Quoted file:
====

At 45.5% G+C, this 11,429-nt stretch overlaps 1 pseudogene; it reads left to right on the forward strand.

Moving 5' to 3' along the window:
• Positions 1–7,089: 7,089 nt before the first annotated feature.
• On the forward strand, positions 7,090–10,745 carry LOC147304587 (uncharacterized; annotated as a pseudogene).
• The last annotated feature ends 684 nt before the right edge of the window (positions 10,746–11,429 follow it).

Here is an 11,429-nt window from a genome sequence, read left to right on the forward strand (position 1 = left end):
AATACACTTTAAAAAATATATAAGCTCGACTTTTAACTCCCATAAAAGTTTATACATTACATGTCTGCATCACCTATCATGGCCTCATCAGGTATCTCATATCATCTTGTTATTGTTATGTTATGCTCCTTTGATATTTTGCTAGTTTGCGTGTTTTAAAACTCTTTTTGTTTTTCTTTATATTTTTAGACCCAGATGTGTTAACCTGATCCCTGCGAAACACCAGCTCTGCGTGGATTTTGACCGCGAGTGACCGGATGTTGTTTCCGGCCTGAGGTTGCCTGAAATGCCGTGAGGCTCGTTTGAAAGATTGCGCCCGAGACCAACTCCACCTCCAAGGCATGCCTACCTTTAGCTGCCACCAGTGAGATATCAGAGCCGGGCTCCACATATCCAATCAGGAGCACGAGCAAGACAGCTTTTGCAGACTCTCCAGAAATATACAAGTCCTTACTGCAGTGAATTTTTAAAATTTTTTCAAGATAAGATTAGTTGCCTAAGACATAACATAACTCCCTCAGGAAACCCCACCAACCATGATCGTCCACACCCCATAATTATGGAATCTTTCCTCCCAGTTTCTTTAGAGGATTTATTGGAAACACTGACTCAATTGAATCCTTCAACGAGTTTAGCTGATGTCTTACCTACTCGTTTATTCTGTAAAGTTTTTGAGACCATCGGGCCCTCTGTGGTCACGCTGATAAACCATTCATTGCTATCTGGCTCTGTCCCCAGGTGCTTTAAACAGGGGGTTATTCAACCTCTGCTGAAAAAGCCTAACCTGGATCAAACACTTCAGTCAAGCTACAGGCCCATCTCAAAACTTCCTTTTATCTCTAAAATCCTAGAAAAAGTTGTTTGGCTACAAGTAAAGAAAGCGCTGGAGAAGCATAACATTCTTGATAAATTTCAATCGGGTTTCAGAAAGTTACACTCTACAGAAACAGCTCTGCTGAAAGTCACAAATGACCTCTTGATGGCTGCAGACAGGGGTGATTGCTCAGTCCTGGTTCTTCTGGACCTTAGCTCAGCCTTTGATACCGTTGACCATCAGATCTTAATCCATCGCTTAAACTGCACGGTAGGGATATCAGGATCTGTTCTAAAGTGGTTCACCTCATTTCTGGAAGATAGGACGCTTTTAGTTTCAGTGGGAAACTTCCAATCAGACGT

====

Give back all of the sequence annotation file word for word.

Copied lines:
At 45.5% G+C, this 11,429-nt stretch overlaps 1 pseudogene; it reads left to right on the forward strand.

Moving 5' to 3' along the window:
• Positions 1–7,089: 7,089 nt before the first annotated feature.
• On the forward strand, positions 7,090–10,745 carry LOC147304587 (uncharacterized; annotated as a pseudogene).
• The last annotated feature ends 684 nt before the right edge of the window (positions 10,746–11,429 follow it).

Here is an 11,429-nt window from a genome sequence, read left to right on the forward strand (position 1 = left end):
AATACACTTTAAAAAATATATAAGCTCGACTTTTAACTCCCATAAAAGTTTATACATTACATGTCTGCATCACCTATCATGGCCTCATCAGGTATCTCATATCATCTTGTTATTGTTATGTTATGCTCCTTTGATATTTTGCTAGTTTGCGTGTTTTAAAACTCTTTTTGTTTTTCTTTATATTTTTAGACCCAGATGTGTTAACCTGATCCCTGCGAAACACCAGCTCTGCGTGGATTTTGACCGCGAGTGACCGGATGTTGTTTCCGGCCTGAGGTTGCCTGAAATGCCGTGAGGCTCGTTTGAAAGATTGCGCCCGAGACCAACTCCACCTCCAAGGCATGCCTACCTTTAGCTGCCACCAGTGAGATATCAGAGCCGGGCTCCACATATCCAATCAGGAGCACGAGCAAGACAGCTTTTGCAGACTCTCCAGAAATATACAAGTCCTTACTGCAGTGAATTTTTAAAATTTTTTCAAGATAAGATTAGTTGCCTAAGACATAACATAACTCCCTCAGGAAACCCCACCAACCATGATCGTCCACACCCCATAATTATGGAATCTTTCCTCCCAGTTTCTTTAGAGGATTTATTGGAAACACTGACTCAATTGAATCCTTCAACGAGTTTAGCTGATGTCTTACCTACTCGTTTATTCTGTAAAGTTTTTGAGACCATCGGGCCCTCTGTGGTCACGCTGATAAACCATTCATTGCTATCTGGCTCTGTCCCCAGGTGCTTTAAACAGGGGGTTATTCAACCTCTGCTGAAAAAGCCTAACCTGGATCAAACACTTCAGTCAAGCTACAGGCCCATCTCAAAACTTCCTTTTATCTCTAAAATCCTAGAAAAAGTTGTTTGGCTACAAGTAAAGAAAGCGCTGGAGAAGCATAACATTCTTGATAAATTTCAATCGGGTTTCAGAAAGTTACACTCTACAGAAACAGCTCTGCTGAAAGTCACAAATGACCTCTTGATGGCTGCAGACAGGGGTGATTGCTCAGTCCTGGTTCTTCTGGACCTTAGCTCAGCCTTTGATACCGTTGACCATCAGATCTTAATCCATCGCTTAAACTGCACGGTAGGGATATCAGGATCTGTTCTAAAGTGGTTCACCTCATTTCTGGAAGATAGGACGCTTTTAGTTTCAGTGGGAAACTTCCAATCAGACGT